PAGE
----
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03-28-2011, 07:08 PM
  #11
noobman
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Quote:
Originally Posted by CGNY87 View Post
thats the main reasoin I end up tying my laces two times. I'll tie them in the locker room, but after skating in warm-ups for a few minutes I adjust them (if need be) so they are as tight as possible while still able to corner effectively. Its all about find the correct balance.
Yeah, I do the same thing. I find that when my laces get a little moisture on them from skating around in warmup they're much easier to tie as well since the laces hold the tightness a little better.

Quote:
Originally Posted by ProCoder View Post
Taped ankles but it didn't seem to help. Laces still got loose. Time to try wax laces again - but man those kill my hands when tying them...
My buddy ripped a ton of skin right off his fingers with waxed laces. For the rest of the season he's been wearing batter's gloves (baseball) to tie his skates and has abandoned waxed laces forever. I've gotten blisters from tying my skates (unwaxed) but never anything as bad as what he had.

Anyways, it's important to know where to have the boot loose and where to have it tight for maximum performance. Personally, I like to get as much flex as I can get in my ankles (ability to bend forward) without introducing too much wobble left and right.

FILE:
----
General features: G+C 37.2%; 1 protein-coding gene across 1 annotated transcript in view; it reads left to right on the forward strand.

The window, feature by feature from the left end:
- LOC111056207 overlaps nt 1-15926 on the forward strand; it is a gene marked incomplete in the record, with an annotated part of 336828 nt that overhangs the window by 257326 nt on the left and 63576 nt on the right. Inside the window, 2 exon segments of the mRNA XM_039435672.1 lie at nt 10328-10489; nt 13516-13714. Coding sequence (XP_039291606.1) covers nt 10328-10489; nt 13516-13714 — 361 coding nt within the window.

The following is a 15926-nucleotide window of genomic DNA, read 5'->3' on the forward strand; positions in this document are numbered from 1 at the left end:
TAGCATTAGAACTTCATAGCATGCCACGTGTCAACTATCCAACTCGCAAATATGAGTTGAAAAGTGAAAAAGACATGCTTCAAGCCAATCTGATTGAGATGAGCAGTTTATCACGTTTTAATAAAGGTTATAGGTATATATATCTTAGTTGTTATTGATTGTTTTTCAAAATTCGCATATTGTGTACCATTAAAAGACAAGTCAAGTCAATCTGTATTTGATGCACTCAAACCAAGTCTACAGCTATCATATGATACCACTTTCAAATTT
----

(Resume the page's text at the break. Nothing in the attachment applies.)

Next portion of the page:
The key to maximizing skating performance is to get your heel locked in the back of the boot. That means that you don't necessarily need to do the front of the boot up too tightly, but once you get to about 1-2 eyelets before the start of your ankle you need to get them as tight as you can.

For me, the 4th and 3rd eyelets from the top are the tightest by far. Everything below those is pretty snug. The 2nd eyelet from the top is snug (not too tight). I usually pull my laces upwards and flex my ankle to make sure that I have enough bend in it before I tie the knot. I leave the top eyelet unlaced. This works for me. Everyone is different, so your mileage may vary. If you are a beginner, you should probably do your skates up right to the top. It will help you balance since you're not used to exerting a whole ton of control over your ankles.

Don't tape your ankles.


If you want to try something new, try re-lacing your skates outside-in. When you are threading the lace through the eyelets, put the lace through the outside of the skate and pull it inwards instead of lacing them like shoes and going from the inside-out. I find that this helped with the tightness, and prevented slacking throughout the game.

If you're really creative, you can try double-lacing the eyelets you want maximum tightness out of. That means you're going to thread the laces through the eyelet (lets say 4th from the top) then thread the laces through them again before moving up to the third. You'll be double-tightening them and the thickness of the double-lacing will help them retain their tightness much better. From my experience this has always been confusing as hell. It always took me 10 minutes to lace my skates like this and 25 to unlace them, although I must admit that they held the tightness very well. I've suggested this to a few guys though and they swear by it now.


Last edited by noobman: 03-28-2011 at 07:23 PM.
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